Many people thought put options were un-American. So with the introduction of exchange-traded options in the 1970s there was only one type of option offered. Those options were “call” options which give the owner of the option the right, but not the obligation, to buy the underlying asset at the exercise price at or before the expiration date. The other type of option, “put” options, had been traded privately along with call options for years, but weren’t initially listed on exchanges.
Put options give the owner of the option the right, but not the obligation, to sell the underlying asset at the exercise price at or before the expiration date. If the market price of the underlying asset at the time of option expiration is below the exercise price of the option then it makes sense for the owner of the put option to exercise that option and “put” the asset to the option seller at the higher exercise price. But when options were first being offered for trading on exchanges some thought it was dangerous to make it easy for investors to bet against a stock. The phrase they used for put options was un-American.
In hindsight that doesn’t make much sense. Put options are like insurance and buying insurance on your car or home isn’t un-American. In fact, car insurance is downright smart if you can’t afford to take a complete loss on your car. If you total your car you have the right to “put” it to the insurance company, making them buy the car from you for some previously agreed upon amount.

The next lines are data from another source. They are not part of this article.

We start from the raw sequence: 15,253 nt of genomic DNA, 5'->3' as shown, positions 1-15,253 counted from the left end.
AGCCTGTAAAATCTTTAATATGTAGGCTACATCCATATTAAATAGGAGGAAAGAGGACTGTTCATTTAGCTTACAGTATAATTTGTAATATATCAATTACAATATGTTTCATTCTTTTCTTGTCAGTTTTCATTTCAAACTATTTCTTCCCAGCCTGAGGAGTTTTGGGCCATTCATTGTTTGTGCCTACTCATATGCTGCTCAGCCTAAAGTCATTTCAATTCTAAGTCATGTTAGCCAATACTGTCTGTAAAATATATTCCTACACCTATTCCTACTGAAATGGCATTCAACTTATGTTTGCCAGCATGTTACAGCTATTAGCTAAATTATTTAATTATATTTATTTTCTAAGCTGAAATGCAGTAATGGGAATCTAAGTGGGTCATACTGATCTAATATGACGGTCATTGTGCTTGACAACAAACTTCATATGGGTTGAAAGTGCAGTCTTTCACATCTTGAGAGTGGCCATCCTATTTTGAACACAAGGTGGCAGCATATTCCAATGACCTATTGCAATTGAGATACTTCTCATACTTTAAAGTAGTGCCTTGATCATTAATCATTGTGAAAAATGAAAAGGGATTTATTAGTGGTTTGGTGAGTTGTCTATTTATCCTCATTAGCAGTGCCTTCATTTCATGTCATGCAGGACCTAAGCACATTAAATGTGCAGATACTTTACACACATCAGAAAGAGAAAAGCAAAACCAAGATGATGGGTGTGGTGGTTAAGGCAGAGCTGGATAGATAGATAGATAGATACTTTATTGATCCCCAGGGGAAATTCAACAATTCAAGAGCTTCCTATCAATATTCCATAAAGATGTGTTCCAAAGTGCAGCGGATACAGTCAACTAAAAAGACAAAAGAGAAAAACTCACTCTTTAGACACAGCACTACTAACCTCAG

So clearly put options aren’t really un-American. And as we know, selling insurance can be pretty profitable. Even after your insurance company settles claims and pays wages and overhead there is usually some profit left over. That’s because the price you pay for insurance is usually just a bit higher than the insurance is worth given the odds of a loss. But you have to buy insurance so you’re willing to pay a little bit extra to shift the risk to someone else.
The same relationship ultimately exists between an exchange-traded option’s price and its value. Over time, put options cost more than they’re worth. The difference compensates the option seller for the extra risk taken.
This raises the question; would it make sense to take some of the money one might invest in an index such as the Nasdaq-100 index and instead systematically sell (we sometimes refer to selling an option by saying we’ve “written” the option) put options on the index? Since we have the money set aside, this would be a cash-secured put and it would likely offer some advantages over traditional index investing. In this series we’ll examine such a strategy including the historical risk and returns along with examining why this sort of strategy might work over time, when it will be particularly attractive and when it will underperform simply investing in the index.
Introducing the Nations® NDX PutWrite Index
The Nations® NDX PutWrite Index measures the performance of a hypothetical portfolio that sells Nasdaq-100 Index (NDX) put options which are collateralized by cash reserves held in an interest-bearing account. The Nations® NDX PutWrite Index is designed to sell a sequence of one-month, at-the-money Nasdaq-100 Index puts and invest the cash in one-month Treasury Bills. The number of NDX put options sold each month varies but is always limited such that the amount of cash on hand can finance the maximum possible loss from final settlement of the NDX put options even if the index dropped to zero.